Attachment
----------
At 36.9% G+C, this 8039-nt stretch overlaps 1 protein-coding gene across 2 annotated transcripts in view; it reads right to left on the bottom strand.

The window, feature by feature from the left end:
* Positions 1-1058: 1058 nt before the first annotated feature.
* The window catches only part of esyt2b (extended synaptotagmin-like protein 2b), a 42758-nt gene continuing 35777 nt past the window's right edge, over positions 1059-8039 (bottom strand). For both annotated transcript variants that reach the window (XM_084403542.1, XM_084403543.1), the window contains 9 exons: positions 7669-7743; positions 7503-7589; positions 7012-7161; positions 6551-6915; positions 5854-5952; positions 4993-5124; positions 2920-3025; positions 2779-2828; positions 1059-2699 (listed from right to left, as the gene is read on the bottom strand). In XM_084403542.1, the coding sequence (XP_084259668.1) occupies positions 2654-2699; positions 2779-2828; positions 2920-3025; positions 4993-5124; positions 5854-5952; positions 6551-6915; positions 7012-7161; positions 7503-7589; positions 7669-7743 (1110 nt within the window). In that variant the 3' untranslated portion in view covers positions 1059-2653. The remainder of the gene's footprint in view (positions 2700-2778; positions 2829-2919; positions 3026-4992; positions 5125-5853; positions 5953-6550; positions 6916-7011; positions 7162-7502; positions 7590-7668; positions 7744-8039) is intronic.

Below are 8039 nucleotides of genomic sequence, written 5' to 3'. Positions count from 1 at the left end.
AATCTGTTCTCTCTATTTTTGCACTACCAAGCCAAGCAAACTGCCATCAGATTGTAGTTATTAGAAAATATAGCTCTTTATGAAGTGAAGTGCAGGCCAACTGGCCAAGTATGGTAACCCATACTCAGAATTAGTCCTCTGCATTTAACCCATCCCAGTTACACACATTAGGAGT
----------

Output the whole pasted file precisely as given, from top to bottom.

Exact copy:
At 36.9% G+C, this 8039-nt stretch overlaps 1 protein-coding gene across 2 annotated transcripts in view; it reads right to left on the bottom strand.

The window, feature by feature from the left end:
* Positions 1-1058: 1058 nt before the first annotated feature.
* The window catches only part of esyt2b (extended synaptotagmin-like protein 2b), a 42758-nt gene continuing 35777 nt past the window's right edge, over positions 1059-8039 (bottom strand). For both annotated transcript variants that reach the window (XM_084403542.1, XM_084403543.1), the window contains 9 exons: positions 7669-7743; positions 7503-7589; positions 7012-7161; positions 6551-6915; positions 5854-5952; positions 4993-5124; positions 2920-3025; positions 2779-2828; positions 1059-2699 (listed from right to left, as the gene is read on the bottom strand). In XM_084403542.1, the coding sequence (XP_084259668.1) occupies positions 2654-2699; positions 2779-2828; positions 2920-3025; positions 4993-5124; positions 5854-5952; positions 6551-6915; positions 7012-7161; positions 7503-7589; positions 7669-7743 (1110 nt within the window). In that variant the 3' untranslated portion in view covers positions 1059-2653. The remainder of the gene's footprint in view (positions 2700-2778; positions 2829-2919; positions 3026-4992; positions 5125-5853; positions 5953-6550; positions 6916-7011; positions 7162-7502; positions 7590-7668; positions 7744-8039) is intronic.

Below are 8039 nucleotides of genomic sequence, written 5' to 3'. Positions count from 1 at the left end.
AATCTGTTCTCTCTATTTTTGCACTACCAAGCCAAGCAAACTGCCATCAGATTGTAGTTATTAGAAAATATAGCTCTTTATGAAGTGAAGTGCAGGCCAACTGGCCAAGTATGGTAACCCATACTCAGAATTAGTCCTCTGCATTTAACCCATCCCAGTTACACACATTAGGAGT